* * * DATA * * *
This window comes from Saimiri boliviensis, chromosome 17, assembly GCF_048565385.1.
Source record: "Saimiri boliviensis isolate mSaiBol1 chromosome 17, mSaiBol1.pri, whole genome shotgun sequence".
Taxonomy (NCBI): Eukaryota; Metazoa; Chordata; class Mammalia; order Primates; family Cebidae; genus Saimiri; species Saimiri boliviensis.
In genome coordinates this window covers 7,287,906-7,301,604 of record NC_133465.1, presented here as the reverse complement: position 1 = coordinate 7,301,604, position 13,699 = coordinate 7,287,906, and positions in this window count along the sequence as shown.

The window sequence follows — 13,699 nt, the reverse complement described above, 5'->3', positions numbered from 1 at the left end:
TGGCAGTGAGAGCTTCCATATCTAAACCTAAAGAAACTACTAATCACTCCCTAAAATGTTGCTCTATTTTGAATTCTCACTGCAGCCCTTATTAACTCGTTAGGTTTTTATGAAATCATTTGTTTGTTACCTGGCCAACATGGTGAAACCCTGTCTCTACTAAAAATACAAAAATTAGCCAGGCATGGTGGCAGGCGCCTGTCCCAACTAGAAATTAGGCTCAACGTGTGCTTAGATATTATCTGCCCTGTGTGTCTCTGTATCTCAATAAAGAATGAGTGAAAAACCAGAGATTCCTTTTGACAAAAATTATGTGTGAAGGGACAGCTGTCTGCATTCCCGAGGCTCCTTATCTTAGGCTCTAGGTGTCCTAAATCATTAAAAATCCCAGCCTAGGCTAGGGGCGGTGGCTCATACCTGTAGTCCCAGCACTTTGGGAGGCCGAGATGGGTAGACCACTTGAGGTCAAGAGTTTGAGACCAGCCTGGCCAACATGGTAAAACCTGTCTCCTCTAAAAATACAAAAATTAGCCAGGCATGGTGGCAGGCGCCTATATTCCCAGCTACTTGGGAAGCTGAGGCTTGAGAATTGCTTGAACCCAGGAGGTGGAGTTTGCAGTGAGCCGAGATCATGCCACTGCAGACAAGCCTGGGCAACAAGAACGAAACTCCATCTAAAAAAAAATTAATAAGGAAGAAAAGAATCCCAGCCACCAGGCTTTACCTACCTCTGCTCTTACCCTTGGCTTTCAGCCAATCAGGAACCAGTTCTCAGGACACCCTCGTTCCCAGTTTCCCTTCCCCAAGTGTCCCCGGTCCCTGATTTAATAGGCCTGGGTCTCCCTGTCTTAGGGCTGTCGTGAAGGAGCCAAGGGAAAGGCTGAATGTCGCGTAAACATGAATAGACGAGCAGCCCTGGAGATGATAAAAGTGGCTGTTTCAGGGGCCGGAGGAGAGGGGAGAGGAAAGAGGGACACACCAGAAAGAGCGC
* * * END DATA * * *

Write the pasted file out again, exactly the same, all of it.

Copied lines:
This window comes from Saimiri boliviensis, chromosome 17, assembly GCF_048565385.1.
Source record: "Saimiri boliviensis isolate mSaiBol1 chromosome 17, mSaiBol1.pri, whole genome shotgun sequence".
Taxonomy (NCBI): Eukaryota; Metazoa; Chordata; class Mammalia; order Primates; family Cebidae; genus Saimiri; species Saimiri boliviensis.
In genome coordinates this window covers 7,287,906-7,301,604 of record NC_133465.1, presented here as the reverse complement: position 1 = coordinate 7,301,604, position 13,699 = coordinate 7,287,906, and positions in this window count along the sequence as shown.

The window sequence follows — 13,699 nt, the reverse complement described above, 5'->3', positions numbered from 1 at the left end:
TGGCAGTGAGAGCTTCCATATCTAAACCTAAAGAAACTACTAATCACTCCCTAAAATGTTGCTCTATTTTGAATTCTCACTGCAGCCCTTATTAACTCGTTAGGTTTTTATGAAATCATTTGTTTGTTACCTGGCCAACATGGTGAAACCCTGTCTCTACTAAAAATACAAAAATTAGCCAGGCATGGTGGCAGGCGCCTGTCCCAACTAGAAATTAGGCTCAACGTGTGCTTAGATATTATCTGCCCTGTGTGTCTCTGTATCTCAATAAAGAATGAGTGAAAAACCAGAGATTCCTTTTGACAAAAATTATGTGTGAAGGGACAGCTGTCTGCATTCCCGAGGCTCCTTATCTTAGGCTCTAGGTGTCCTAAATCATTAAAAATCCCAGCCTAGGCTAGGGGCGGTGGCTCATACCTGTAGTCCCAGCACTTTGGGAGGCCGAGATGGGTAGACCACTTGAGGTCAAGAGTTTGAGACCAGCCTGGCCAACATGGTAAAACCTGTCTCCTCTAAAAATACAAAAATTAGCCAGGCATGGTGGCAGGCGCCTATATTCCCAGCTACTTGGGAAGCTGAGGCTTGAGAATTGCTTGAACCCAGGAGGTGGAGTTTGCAGTGAGCCGAGATCATGCCACTGCAGACAAGCCTGGGCAACAAGAACGAAACTCCATCTAAAAAAAAATTAATAAGGAAGAAAAGAATCCCAGCCACCAGGCTTTACCTACCTCTGCTCTTACCCTTGGCTTTCAGCCAATCAGGAACCAGTTCTCAGGACACCCTCGTTCCCAGTTTCCCTTCCCCAAGTGTCCCCGGTCCCTGATTTAATAGGCCTGGGTCTCCCTGTCTTAGGGCTGTCGTGAAGGAGCCAAGGGAAAGGCTGAATGTCGCGTAAACATGAATAGACGAGCAGCCCTGGAGATGATAAAAGTGGCTGTTTCAGGGGCCGGAGGAGAGGGGAGAGGAAAGAGGGACACACCAGAAAGAGCGC